The Thin Line Between “Collapse” and “Stagnation”

Original article:

Reporting on an article that appeared in the Russian newspaper MK on December 13[1], Eric Berger, in Ars Technica, agrees with the original source about the incoming rapid collapse of the Russian Space Program.

Almost all the problems listed by MK such as missed deadlines, anomalies and accidents, the enormous delay in the development of the Orel spacecraft and a backward production infrastructure are real[2]. However; numerous analysts, Russian and non-Russian, in recent years have questioned the real conditions of the Russian Space Program and things need to be put in perspective.

The current administrative and institutional structure of the Russian space sector is the result of a complex reform process that began in 2013 and has stabilized in 2017[3]. When this process began, the situation was extremely more complex than today and in addition to the total absence of new projects there was also the total dependence on what was left of the USSR. Today the situation has greatly improved despite the economic crisis of 2008 and the consequences of economic sanctions after the Ukrainian crisis. Stagnation is real but is due to still unresolved factors in the transition from the Soviet economy to the present one.

What the article fails to analyze in depth is the role that the new Angara rockets and the new Vostochny Cosmodrome could play for the Space Program. In a few years, with undeniable delays, Russia will be equipped with a cosmodrome safe from international tensions and foreign interference and new rockets capable of ensuring complete access to Earth and lunar orbits.[4]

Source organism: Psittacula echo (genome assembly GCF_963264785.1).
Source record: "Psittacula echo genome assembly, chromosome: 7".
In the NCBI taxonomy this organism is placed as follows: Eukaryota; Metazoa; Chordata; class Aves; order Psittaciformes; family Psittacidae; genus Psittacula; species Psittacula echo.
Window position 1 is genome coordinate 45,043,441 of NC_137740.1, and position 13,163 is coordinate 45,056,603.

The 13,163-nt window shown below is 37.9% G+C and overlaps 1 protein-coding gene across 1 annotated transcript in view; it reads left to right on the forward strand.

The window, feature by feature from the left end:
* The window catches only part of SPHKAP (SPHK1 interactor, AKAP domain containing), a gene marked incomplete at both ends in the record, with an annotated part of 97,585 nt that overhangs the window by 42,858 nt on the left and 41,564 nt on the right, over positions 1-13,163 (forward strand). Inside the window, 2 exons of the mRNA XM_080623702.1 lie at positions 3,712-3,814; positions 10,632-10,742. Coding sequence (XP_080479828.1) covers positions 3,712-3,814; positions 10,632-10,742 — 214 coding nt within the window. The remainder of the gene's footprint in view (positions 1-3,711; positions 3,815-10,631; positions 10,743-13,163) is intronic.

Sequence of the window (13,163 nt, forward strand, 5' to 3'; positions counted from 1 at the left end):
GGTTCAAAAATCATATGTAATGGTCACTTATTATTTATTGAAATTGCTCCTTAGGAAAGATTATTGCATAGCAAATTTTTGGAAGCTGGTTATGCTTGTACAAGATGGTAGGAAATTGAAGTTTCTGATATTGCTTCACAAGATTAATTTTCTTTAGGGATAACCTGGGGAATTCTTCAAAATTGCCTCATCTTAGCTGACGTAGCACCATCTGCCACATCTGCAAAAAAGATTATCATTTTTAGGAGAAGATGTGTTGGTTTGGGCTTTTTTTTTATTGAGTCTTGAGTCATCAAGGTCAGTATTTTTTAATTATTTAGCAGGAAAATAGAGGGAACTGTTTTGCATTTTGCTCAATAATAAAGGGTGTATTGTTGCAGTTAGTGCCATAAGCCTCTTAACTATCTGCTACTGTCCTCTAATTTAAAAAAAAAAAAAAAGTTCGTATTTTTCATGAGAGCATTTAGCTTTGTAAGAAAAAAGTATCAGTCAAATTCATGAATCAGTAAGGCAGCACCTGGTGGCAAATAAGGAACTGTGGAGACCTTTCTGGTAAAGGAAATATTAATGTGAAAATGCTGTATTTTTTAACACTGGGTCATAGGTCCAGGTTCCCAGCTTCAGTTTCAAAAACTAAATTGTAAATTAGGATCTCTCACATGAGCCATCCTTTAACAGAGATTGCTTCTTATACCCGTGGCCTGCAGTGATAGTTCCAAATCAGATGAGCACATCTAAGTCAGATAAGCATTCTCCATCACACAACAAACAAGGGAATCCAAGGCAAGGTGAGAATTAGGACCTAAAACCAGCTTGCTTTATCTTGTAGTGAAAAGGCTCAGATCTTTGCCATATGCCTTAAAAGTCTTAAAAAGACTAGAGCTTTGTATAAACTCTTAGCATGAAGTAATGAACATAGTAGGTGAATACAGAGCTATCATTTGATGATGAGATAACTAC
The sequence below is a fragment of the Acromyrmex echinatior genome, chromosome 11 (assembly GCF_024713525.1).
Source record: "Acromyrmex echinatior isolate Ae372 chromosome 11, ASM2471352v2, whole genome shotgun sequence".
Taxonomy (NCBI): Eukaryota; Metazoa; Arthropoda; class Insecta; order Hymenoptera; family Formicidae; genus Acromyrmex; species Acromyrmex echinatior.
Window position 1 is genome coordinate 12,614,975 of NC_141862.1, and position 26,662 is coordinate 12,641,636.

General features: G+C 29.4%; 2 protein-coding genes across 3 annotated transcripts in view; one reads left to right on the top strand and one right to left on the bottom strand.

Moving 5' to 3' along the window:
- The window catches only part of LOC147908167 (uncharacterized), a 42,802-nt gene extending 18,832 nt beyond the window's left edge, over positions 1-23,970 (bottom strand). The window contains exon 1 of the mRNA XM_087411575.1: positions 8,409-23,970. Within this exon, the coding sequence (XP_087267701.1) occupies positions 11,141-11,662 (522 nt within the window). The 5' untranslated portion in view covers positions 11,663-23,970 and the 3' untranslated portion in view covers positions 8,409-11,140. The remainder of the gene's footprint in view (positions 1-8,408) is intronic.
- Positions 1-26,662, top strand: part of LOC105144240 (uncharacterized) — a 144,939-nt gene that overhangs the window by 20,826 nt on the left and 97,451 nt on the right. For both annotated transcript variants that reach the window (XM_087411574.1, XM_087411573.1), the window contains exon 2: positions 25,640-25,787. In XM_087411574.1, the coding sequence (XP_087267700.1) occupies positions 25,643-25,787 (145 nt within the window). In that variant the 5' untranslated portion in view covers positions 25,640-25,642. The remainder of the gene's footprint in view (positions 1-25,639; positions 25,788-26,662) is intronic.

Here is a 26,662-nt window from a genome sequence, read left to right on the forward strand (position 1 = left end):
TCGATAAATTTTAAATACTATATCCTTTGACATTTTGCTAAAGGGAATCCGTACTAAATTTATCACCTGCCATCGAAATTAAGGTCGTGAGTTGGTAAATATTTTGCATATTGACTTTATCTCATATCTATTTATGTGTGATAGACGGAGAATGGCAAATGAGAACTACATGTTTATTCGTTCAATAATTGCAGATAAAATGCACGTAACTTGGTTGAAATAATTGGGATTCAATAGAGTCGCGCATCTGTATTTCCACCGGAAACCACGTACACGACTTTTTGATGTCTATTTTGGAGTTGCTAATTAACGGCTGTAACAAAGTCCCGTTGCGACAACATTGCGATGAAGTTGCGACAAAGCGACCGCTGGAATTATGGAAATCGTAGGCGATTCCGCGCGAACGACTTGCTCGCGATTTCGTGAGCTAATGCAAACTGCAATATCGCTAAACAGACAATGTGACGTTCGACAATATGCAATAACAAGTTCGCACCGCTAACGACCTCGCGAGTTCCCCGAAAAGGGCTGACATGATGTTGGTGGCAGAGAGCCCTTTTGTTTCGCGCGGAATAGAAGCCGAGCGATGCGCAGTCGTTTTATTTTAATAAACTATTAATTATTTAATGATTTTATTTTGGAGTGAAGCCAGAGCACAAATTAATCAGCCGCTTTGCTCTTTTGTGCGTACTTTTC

If the technology behind the Angara proves to be efficient and economically competitive new economic flows could fall back into the Russian space sector, generating growth, hopefully, also in the private sector. 

It is no coincidence that on December 16th the administrative director of Roscosmos Sergei Krikalev expressed the need for a strong rationalization and privatization of the Russian space sector.[5] With large-scale state projects and a private and commercial sector stimulated by these state projects, Russia can emerge from stagnation, bringing benefits both to the domestic and international space economy.  

While much of the Russian government propaganda regarding space is unrealistic, it is true that the main priorities of the Federal Space Program 2016-2025[6], i.e. ensuring guaranteed access of the Russian Federation to space from its territory, the fulfillment of international obligations, the creation of rocket and space technologies and international cooperation are being delivered – albeit with some delays.

In conclusion the Russian space program is neither rotten nor close to collapse, instead it is undergoing a painful restructuring and if space remains a priority of the Russian government (which is very likely), Russia has all the cards in place to maintain and enhance its role as a space power.

[1] [in Russian] 

[2] Florian Vidal, “Russia’s Space Policy: The Path of Decline?”, Études de l’Ifri, Ifri, January 2021.

[3] Aliberti, M., Lisitsyna, K., Russia’s Posture in Space. Studies in Space Policy, vol 18. Springer, Cham. 2018

[4] Nesterov, V. E.; Kosmicheskij raketnyj kompleks ”An- gara” Istorija sozdanija. (Space rocket complex ”Angara” History of creation) Book one. Izdatel’stvo REMARKO, Moscow, 2018. [in Russian]


[6] Roscosmos (2016) Main Provisions of the Federal Space Program 2016‒2025, available at [in Russian]